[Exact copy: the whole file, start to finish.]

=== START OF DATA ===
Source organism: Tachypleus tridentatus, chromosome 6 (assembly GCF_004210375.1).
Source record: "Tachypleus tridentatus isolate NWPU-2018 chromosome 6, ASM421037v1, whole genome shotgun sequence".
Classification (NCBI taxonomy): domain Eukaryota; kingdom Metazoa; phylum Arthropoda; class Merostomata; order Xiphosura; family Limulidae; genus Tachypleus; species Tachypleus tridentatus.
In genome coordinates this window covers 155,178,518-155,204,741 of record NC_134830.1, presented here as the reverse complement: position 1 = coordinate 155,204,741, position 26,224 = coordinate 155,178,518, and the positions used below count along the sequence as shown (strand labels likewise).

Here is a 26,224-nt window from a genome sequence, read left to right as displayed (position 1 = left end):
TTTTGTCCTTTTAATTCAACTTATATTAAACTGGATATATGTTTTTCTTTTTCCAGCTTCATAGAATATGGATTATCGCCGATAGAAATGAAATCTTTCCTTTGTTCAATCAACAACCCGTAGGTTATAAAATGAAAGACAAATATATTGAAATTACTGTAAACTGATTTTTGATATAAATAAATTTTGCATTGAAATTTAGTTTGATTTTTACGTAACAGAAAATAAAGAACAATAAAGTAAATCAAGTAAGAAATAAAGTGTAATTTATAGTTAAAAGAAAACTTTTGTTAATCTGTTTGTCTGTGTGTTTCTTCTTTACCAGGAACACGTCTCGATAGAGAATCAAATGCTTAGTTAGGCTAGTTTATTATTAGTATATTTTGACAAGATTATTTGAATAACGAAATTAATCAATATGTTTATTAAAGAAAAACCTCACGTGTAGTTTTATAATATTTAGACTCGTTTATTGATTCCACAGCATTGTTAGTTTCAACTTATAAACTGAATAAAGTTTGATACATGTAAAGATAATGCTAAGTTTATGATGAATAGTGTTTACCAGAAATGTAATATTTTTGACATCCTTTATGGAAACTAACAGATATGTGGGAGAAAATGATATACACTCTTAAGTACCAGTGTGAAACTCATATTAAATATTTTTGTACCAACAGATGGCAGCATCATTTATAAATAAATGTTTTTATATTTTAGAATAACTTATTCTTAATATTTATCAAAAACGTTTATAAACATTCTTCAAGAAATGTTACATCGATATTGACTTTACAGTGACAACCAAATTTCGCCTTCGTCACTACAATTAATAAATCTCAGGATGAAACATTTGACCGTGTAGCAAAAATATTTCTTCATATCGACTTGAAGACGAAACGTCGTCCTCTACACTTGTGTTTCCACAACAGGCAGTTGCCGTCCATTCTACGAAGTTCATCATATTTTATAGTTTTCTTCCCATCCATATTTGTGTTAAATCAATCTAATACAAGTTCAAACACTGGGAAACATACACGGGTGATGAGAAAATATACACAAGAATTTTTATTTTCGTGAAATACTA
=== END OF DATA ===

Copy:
Source organism: Tachypleus tridentatus, chromosome 6 (assembly GCF_004210375.1).
Source record: "Tachypleus tridentatus isolate NWPU-2018 chromosome 6, ASM421037v1, whole genome shotgun sequence".
Classification (NCBI taxonomy): domain Eukaryota; kingdom Metazoa; phylum Arthropoda; class Merostomata; order Xiphosura; family Limulidae; genus Tachypleus; species Tachypleus tridentatus.
In genome coordinates this window covers 155,178,518-155,204,741 of record NC_134830.1, presented here as the reverse complement: position 1 = coordinate 155,204,741, position 26,224 = coordinate 155,178,518, and the positions used below count along the sequence as shown (strand labels likewise).

Here is a 26,224-nt window from a genome sequence, read left to right as displayed (position 1 = left end):
TTTTGTCCTTTTAATTCAACTTATATTAAACTGGATATATGTTTTTCTTTTTCCAGCTTCATAGAATATGGATTATCGCCGATAGAAATGAAATCTTTCCTTTGTTCAATCAACAACCCGTAGGTTATAAAATGAAAGACAAATATATTGAAATTACTGTAAACTGATTTTTGATATAAATAAATTTTGCATTGAAATTTAGTTTGATTTTTACGTAACAGAAAATAAAGAACAATAAAGTAAATCAAGTAAGAAATAAAGTGTAATTTATAGTTAAAAGAAAACTTTTGTTAATCTGTTTGTCTGTGTGTTTCTTCTTTACCAGGAACACGTCTCGATAGAGAATCAAATGCTTAGTTAGGCTAGTTTATTATTAGTATATTTTGACAAGATTATTTGAATAACGAAATTAATCAATATGTTTATTAAAGAAAAACCTCACGTGTAGTTTTATAATATTTAGACTCGTTTATTGATTCCACAGCATTGTTAGTTTCAACTTATAAACTGAATAAAGTTTGATACATGTAAAGATAATGCTAAGTTTATGATGAATAGTGTTTACCAGAAATGTAATATTTTTGACATCCTTTATGGAAACTAACAGATATGTGGGAGAAAATGATATACACTCTTAAGTACCAGTGTGAAACTCATATTAAATATTTTTGTACCAACAGATGGCAGCATCATTTATAAATAAATGTTTTTATATTTTAGAATAACTTATTCTTAATATTTATCAAAAACGTTTATAAACATTCTTCAAGAAATGTTACATCGATATTGACTTTACAGTGACAACCAAATTTCGCCTTCGTCACTACAATTAATAAATCTCAGGATGAAACATTTGACCGTGTAGCAAAAATATTTCTTCATATCGACTTGAAGACGAAACGTCGTCCTCTACACTTGTGTTTCCACAACAGGCAGTTGCCGTCCATTCTACGAAGTTCATCATATTTTATAGTTTTCTTCCCATCCATATTTGTGTTAAATCAATCTAATACAAGTTCAAACACTGGGAAACATACACGGGTGATGAGAAAATATACACAAGAATTTTTATTTTCGTGAAATACTA